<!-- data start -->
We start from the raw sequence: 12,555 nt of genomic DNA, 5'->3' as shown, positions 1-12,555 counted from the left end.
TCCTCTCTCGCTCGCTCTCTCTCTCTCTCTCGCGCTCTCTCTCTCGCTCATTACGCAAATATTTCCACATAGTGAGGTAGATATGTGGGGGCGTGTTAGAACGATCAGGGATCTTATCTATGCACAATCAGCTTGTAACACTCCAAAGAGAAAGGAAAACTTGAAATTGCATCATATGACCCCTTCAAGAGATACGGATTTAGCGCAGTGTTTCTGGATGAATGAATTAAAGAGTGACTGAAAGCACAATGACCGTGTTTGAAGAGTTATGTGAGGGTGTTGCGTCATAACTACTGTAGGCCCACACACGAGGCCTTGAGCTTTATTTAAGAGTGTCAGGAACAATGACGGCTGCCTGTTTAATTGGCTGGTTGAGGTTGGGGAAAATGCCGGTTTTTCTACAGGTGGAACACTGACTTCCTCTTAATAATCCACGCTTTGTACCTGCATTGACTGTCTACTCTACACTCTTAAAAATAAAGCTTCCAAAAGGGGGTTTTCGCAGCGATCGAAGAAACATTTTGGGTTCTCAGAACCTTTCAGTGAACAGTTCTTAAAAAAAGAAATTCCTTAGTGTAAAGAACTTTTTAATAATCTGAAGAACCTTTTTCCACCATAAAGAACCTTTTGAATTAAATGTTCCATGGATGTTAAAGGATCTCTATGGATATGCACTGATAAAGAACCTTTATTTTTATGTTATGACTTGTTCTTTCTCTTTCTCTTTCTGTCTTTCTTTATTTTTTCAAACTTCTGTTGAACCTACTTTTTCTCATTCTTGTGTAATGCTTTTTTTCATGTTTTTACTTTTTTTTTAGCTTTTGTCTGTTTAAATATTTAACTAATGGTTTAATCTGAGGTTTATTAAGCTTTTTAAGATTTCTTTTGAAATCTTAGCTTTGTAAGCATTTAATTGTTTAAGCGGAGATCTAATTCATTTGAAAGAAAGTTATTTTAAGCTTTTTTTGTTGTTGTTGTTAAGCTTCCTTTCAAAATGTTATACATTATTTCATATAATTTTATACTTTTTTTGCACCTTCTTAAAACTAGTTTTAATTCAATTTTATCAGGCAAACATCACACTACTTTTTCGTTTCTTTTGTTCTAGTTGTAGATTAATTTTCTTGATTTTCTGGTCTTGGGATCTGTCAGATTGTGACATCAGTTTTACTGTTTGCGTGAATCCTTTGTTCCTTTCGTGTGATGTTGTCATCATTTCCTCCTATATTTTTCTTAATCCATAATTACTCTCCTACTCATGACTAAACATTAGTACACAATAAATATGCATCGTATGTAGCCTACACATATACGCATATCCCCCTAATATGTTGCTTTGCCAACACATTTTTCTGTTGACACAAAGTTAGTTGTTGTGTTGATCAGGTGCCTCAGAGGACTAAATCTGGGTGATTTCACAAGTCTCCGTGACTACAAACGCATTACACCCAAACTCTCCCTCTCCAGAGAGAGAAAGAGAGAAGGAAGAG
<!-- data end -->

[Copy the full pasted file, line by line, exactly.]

We start from the raw sequence: 12,555 nt of genomic DNA, 5'->3' as shown, positions 1-12,555 counted from the left end.
TCCTCTCTCGCTCGCTCTCTCTCTCTCTCTCGCGCTCTCTCTCTCGCTCATTACGCAAATATTTCCACATAGTGAGGTAGATATGTGGGGGCGTGTTAGAACGATCAGGGATCTTATCTATGCACAATCAGCTTGTAACACTCCAAAGAGAAAGGAAAACTTGAAATTGCATCATATGACCCCTTCAAGAGATACGGATTTAGCGCAGTGTTTCTGGATGAATGAATTAAAGAGTGACTGAAAGCACAATGACCGTGTTTGAAGAGTTATGTGAGGGTGTTGCGTCATAACTACTGTAGGCCCACACACGAGGCCTTGAGCTTTATTTAAGAGTGTCAGGAACAATGACGGCTGCCTGTTTAATTGGCTGGTTGAGGTTGGGGAAAATGCCGGTTTTTCTACAGGTGGAACACTGACTTCCTCTTAATAATCCACGCTTTGTACCTGCATTGACTGTCTACTCTACACTCTTAAAAATAAAGCTTCCAAAAGGGGGTTTTCGCAGCGATCGAAGAAACATTTTGGGTTCTCAGAACCTTTCAGTGAACAGTTCTTAAAAAAAGAAATTCCTTAGTGTAAAGAACTTTTTAATAATCTGAAGAACCTTTTTCCACCATAAAGAACCTTTTGAATTAAATGTTCCATGGATGTTAAAGGATCTCTATGGATATGCACTGATAAAGAACCTTTATTTTTATGTTATGACTTGTTCTTTCTCTTTCTCTTTCTGTCTTTCTTTATTTTTTCAAACTTCTGTTGAACCTACTTTTTCTCATTCTTGTGTAATGCTTTTTTTCATGTTTTTACTTTTTTTTTAGCTTTTGTCTGTTTAAATATTTAACTAATGGTTTAATCTGAGGTTTATTAAGCTTTTTAAGATTTCTTTTGAAATCTTAGCTTTGTAAGCATTTAATTGTTTAAGCGGAGATCTAATTCATTTGAAAGAAAGTTATTTTAAGCTTTTTTTGTTGTTGTTGTTAAGCTTCCTTTCAAAATGTTATACATTATTTCATATAATTTTATACTTTTTTTGCACCTTCTTAAAACTAGTTTTAATTCAATTTTATCAGGCAAACATCACACTACTTTTTCGTTTCTTTTGTTCTAGTTGTAGATTAATTTTCTTGATTTTCTGGTCTTGGGATCTGTCAGATTGTGACATCAGTTTTACTGTTTGCGTGAATCCTTTGTTCCTTTCGTGTGATGTTGTCATCATTTCCTCCTATATTTTTCTTAATCCATAATTACTCTCCTACTCATGACTAAACATTAGTACACAATAAATATGCATCGTATGTAGCCTACACATATACGCATATCCCCCTAATATGTTGCTTTGCCAACACATTTTTCTGTTGACACAAAGTTAGTTGTTGTGTTGATCAGGTGCCTCAGAGGACTAAATCTGGGTGATTTCACAAGTCTCCGTGACTACAAACGCATTACACCCAAACTCTCCCTCTCCAGAGAGAGAAAGAGAGAAGGAAGAG